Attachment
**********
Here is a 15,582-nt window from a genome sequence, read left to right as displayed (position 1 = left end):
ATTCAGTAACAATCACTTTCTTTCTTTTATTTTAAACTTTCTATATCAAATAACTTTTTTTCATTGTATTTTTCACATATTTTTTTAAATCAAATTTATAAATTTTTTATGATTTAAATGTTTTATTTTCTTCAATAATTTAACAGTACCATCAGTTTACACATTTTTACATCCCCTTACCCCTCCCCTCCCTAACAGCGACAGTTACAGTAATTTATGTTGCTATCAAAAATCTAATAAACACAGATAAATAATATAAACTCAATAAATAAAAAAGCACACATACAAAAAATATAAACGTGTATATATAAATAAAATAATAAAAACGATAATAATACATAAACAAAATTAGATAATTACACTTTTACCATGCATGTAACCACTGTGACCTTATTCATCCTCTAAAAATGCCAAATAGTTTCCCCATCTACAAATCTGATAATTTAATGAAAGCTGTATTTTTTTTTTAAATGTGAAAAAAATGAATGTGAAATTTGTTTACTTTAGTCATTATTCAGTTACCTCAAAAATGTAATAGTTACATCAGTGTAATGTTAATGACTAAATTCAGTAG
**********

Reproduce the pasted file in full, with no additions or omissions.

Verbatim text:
Here is a 15,582-nt window from a genome sequence, read left to right as displayed (position 1 = left end):
ATTCAGTAACAATCACTTTCTTTCTTTTATTTTAAACTTTCTATATCAAATAACTTTTTTTCATTGTATTTTTCACATATTTTTTTAAATCAAATTTATAAATTTTTTATGATTTAAATGTTTTATTTTCTTCAATAATTTAACAGTACCATCAGTTTACACATTTTTACATCCCCTTACCCCTCCCCTCCCTAACAGCGACAGTTACAGTAATTTATGTTGCTATCAAAAATCTAATAAACACAGATAAATAATATAAACTCAATAAATAAAAAAGCACACATACAAAAAATATAAACGTGTATATATAAATAAAATAATAAAAACGATAATAATACATAAACAAAATTAGATAATTACACTTTTACCATGCATGTAACCACTGTGACCTTATTCATCCTCTAAAAATGCCAAATAGTTTCCCCATCTACAAATCTGATAATTTAATGAAAGCTGTATTTTTTTTTTAAATGTGAAAAAAATGAATGTGAAATTTGTTTACTTTAGTCATTATTCAGTTACCTCAAAAATGTAATAGTTACATCAGTGTAATGTTAATGACTAAATTCAGTAG